Today’s post is about the lengths of skirts, a topic that came up during a conversation at the university where I lecture. Have you ever heard about the “Hemline Index”?
This index, originally from the 1920s insists that skirt lengths increase or decrease depending on the social, political and financial state in the world (or a part of the world, mostly Western). This theory was brought forward by the economist Prof. George Taylor who was at Wharton School at the University of Pennsylvania.
Many researchers have challenged the index to prove it or disapprove of it and I’d say that the results are inconclusive.
Here is a lovely blog post about it from The Women’s History Network, which I am reposting. Enjoy!
The History of Hemlines
Fashion is not something that exists in dresses only. Fashion is in the sky, in the street, fashion has to do with ideas, the way we live, what is happening. (Coco Chanel)
The designers, the haute couture fashion houses and the ever changing seasons – they all have a high influence on fashion. But have you ever considered the historical impact on style trends? According to the 1927 Hemline Index, the length of our ancestors skirt or dress could actually indicate a country’s wealth, prosperity and general wellbeing of the time. Here’s a run through of the ups and downs of hemlines throughout the 20th and 21st century.
The Prim & Proper Pre-1920s
For hundreds or even thousands of years, women’s skirts and dresses conformed to one length: long and down to the floor. As things changed around the world with the onset of the First World War, Victorian-era prudishness began to unravel. Women gained more independence and importance in society and, as the world entered the decadent economy of the roaring ‘20s, hemlines began to rise.
The Roaring 1920s
With the recent film adaptation of F Scott Fitzgerald’s The Great Gatsby, we all know the look of the classic ‘20s flapper: dropped waists, Mary-Jane shoes, long rope necklaces made of pearls and finger-wave short hair. This was a decade all about freedom and social progression and naturally, daring hem lengths followed suit. It’s easy to overlook the hemlines of flapper dresses, but their above-the-knee length was considered shocking at the time, especially when coupled with the loose waist band instead of a rigid corset.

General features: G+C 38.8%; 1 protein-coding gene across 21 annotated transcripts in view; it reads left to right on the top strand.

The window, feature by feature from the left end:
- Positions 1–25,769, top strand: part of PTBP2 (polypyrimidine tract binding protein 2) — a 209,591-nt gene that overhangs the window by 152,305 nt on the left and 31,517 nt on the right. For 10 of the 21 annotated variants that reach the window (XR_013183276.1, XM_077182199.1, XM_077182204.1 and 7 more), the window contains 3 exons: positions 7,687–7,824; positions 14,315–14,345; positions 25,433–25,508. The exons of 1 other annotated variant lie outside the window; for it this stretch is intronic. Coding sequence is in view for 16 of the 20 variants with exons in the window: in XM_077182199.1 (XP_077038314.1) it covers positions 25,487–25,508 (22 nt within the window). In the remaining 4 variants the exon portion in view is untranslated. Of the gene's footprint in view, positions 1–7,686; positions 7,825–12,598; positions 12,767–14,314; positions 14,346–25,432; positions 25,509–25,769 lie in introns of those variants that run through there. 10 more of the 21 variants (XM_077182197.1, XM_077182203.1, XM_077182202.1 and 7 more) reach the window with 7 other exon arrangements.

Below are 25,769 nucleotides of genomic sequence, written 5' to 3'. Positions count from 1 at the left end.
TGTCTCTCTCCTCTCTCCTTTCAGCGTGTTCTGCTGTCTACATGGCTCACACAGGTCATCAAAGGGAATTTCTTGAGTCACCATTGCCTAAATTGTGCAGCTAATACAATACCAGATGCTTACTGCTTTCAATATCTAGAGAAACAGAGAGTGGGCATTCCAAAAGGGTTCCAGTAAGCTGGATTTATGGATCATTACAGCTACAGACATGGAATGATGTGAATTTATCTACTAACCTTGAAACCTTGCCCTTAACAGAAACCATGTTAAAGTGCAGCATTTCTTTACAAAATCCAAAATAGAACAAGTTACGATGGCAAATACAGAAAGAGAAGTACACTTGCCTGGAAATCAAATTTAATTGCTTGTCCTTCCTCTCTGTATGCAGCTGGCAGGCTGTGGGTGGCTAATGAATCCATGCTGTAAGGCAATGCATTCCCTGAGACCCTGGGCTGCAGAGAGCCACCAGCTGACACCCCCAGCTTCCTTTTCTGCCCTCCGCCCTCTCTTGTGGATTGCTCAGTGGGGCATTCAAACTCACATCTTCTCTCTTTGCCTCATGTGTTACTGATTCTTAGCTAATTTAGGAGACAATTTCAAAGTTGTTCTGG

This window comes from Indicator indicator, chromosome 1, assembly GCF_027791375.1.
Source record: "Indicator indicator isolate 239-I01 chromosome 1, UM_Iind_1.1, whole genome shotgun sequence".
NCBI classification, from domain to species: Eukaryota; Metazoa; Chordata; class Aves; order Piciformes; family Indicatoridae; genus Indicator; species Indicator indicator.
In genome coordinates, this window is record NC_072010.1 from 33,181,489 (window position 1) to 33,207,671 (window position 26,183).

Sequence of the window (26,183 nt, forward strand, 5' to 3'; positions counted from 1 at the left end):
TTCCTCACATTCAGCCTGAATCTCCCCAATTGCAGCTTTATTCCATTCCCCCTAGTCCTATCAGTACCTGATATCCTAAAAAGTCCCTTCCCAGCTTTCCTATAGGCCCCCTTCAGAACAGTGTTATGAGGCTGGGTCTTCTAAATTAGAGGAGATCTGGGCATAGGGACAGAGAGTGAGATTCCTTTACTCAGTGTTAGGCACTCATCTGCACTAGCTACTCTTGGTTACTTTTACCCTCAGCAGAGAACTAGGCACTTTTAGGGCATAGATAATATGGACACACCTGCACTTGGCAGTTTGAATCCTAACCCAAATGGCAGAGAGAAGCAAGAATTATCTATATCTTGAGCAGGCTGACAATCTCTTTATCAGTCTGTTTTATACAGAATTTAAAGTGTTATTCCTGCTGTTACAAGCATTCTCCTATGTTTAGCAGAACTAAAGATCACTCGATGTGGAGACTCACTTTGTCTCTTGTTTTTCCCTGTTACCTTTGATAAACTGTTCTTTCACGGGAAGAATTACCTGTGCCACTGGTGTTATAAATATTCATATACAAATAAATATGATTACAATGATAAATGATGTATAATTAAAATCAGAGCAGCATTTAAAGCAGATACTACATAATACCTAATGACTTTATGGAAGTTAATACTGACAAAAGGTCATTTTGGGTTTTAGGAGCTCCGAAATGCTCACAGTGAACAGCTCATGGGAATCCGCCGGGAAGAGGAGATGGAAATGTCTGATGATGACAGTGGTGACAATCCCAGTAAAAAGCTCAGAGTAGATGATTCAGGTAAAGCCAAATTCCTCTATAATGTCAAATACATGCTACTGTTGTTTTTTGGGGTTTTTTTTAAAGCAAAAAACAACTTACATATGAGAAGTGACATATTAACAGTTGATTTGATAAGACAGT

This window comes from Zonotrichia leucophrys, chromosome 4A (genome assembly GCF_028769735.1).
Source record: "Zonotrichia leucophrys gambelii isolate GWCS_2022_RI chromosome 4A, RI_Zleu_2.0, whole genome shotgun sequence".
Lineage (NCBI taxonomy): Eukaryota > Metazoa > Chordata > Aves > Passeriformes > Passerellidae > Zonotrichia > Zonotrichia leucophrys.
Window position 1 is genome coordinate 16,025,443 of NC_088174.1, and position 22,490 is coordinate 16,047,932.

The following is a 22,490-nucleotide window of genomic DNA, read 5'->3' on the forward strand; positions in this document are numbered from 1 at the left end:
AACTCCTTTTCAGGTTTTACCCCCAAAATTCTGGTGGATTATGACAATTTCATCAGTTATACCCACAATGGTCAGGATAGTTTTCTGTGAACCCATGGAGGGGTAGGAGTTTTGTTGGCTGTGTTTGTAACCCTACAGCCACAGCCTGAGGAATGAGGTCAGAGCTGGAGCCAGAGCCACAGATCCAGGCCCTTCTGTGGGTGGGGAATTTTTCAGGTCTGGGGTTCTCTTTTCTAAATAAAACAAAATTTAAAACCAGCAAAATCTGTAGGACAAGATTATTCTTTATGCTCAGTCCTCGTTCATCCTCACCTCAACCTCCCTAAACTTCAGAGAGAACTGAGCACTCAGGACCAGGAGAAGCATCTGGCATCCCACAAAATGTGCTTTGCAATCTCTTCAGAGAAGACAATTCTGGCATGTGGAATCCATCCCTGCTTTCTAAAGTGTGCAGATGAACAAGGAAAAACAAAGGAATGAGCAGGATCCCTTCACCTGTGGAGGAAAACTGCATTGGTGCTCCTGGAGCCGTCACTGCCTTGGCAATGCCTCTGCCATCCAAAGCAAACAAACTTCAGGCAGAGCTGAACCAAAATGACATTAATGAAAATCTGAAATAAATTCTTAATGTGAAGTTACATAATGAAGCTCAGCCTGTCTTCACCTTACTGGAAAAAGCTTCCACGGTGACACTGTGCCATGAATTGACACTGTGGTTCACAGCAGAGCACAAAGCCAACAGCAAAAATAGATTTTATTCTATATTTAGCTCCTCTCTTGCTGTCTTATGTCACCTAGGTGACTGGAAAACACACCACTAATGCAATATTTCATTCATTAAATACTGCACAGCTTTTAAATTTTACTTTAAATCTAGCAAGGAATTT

The crashing 1930s
After the Wall Street Crash of 1929, the Great Depression brought hemlines crashing back down to the floor with its grim psychological effect on the public. The lack of money and merriment meant the debauchery and risk taking of the ‘20s disappeared and was replaced by a return to a level of modesty – both economically and fashionably. The 1930s also saw the dawn of Hollywood’s Golden Age. Whilst many other businesses collapsed, the film industry grew in popularity. Films offered a temporary escape from the harshness of reality. Hollywood made stars out of women such as Great Garbo, Jean Harlow and Bette Davis.
Post War 1940s …
… & Fun Filled 1950s
The cautious post-war mood of the world was mirrored in the mid-length skirts and dresses popular throughout the ‘40s and ‘50s. Advances in social restraint meant that they weren’t quite as prim as the floor length looks of decades past, but society still hadn’t quite regained its momentous opulence from the ‘20s. The nipped in waists and flared-out skirts depicted femininity whilst pencil skirts represented elegance, class and sophistication. The 1950s saw the invention of the teenager and young adults gained more independence and freedom. Teenagers took a certain amount of control on their lives, including fashion. Girls and boys no longer wanted to look like miniature versions of their parents. They expressed their individuality through the clothes and hairstyles.
The ‘60s saw rising levels of fiscal prosperity and – with the invention of the teenager – young people began to rule the roost for the very first time. Short hemlines are unmistakably interwoven with this era, thanks to the arrival of the miniskirt (created by Mary Quant): the physical embodiment of a world daring to push new boundaries.
Disco Dancing 1970s
Disco Dancing 1970s
Social and economic discontent increased by the ‘70s, with the onset of the Vietnam War, unexpected inflation and the embargo on oil in 1973. Stock values begun to slump and floor-length maxi skirts came back into fashion for the first time since the Depression. Laura Ashley was a popular designer with her peasant style smock dresses and tunics.
Exciting 1980s & Generation X 1990s
The rising battle against sexism – with the ‘Girl Power’ of the Spice Girls and the underground feminist movement of Riot Grrrl – combined with a break away from fashions dictating only one stylish length, meant that skirt lengths differed for the first time and could be anything of your choice. Power-suited prosperity generally meant that skirts were short and accessorised with high heels they were laden with authority.
As the world saw in the Naughties it also saw a major dip in everything from jobs, money, morale and hemlines at the hands of the recession. With the world economy in the grip of uncertainty, the trend for skirt lengths mirrors this ambiguity – whether maxi, midi, mini or anything in-between, it seems anything is in vogue right now.
Nina Koo-Seen-Lin (c) August 2013